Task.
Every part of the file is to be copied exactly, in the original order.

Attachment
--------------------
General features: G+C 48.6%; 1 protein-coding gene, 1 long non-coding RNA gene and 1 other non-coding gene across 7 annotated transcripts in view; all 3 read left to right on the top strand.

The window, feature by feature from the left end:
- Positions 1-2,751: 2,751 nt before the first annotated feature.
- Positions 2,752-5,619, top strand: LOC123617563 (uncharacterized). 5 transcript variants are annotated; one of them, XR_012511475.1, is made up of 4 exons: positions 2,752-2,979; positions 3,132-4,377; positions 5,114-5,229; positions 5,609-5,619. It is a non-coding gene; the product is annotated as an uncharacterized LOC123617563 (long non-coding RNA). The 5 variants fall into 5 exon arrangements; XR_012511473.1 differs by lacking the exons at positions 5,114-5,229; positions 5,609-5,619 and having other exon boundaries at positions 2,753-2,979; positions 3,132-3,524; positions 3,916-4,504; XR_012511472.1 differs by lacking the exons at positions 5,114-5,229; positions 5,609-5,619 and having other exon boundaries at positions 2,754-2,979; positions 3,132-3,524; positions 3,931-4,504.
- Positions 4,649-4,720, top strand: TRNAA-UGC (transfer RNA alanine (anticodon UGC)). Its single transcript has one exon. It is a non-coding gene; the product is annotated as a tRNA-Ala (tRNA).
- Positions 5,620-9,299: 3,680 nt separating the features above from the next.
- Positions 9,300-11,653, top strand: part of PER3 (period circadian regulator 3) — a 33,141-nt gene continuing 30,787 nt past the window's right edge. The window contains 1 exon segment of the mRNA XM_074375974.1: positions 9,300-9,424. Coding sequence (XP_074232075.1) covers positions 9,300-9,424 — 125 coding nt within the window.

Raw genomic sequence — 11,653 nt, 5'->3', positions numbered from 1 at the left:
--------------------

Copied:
General features: G+C 48.6%; 1 protein-coding gene, 1 long non-coding RNA gene and 1 other non-coding gene across 7 annotated transcripts in view; all 3 read left to right on the top strand.

The window, feature by feature from the left end:
- Positions 1-2,751: 2,751 nt before the first annotated feature.
- Positions 2,752-5,619, top strand: LOC123617563 (uncharacterized). 5 transcript variants are annotated; one of them, XR_012511475.1, is made up of 4 exons: positions 2,752-2,979; positions 3,132-4,377; positions 5,114-5,229; positions 5,609-5,619. It is a non-coding gene; the product is annotated as an uncharacterized LOC123617563 (long non-coding RNA). The 5 variants fall into 5 exon arrangements; XR_012511473.1 differs by lacking the exons at positions 5,114-5,229; positions 5,609-5,619 and having other exon boundaries at positions 2,753-2,979; positions 3,132-3,524; positions 3,916-4,504; XR_012511472.1 differs by lacking the exons at positions 5,114-5,229; positions 5,609-5,619 and having other exon boundaries at positions 2,754-2,979; positions 3,132-3,524; positions 3,931-4,504.
- Positions 4,649-4,720, top strand: TRNAA-UGC (transfer RNA alanine (anticodon UGC)). Its single transcript has one exon. It is a non-coding gene; the product is annotated as a tRNA-Ala (tRNA).
- Positions 5,620-9,299: 3,680 nt separating the features above from the next.
- Positions 9,300-11,653, top strand: part of PER3 (period circadian regulator 3) — a 33,141-nt gene continuing 30,787 nt past the window's right edge. The window contains 1 exon segment of the mRNA XM_074375974.1: positions 9,300-9,424. Coding sequence (XP_074232075.1) covers positions 9,300-9,424 — 125 coding nt within the window.

Raw genomic sequence — 11,653 nt, 5'->3', positions numbered from 1 at the left: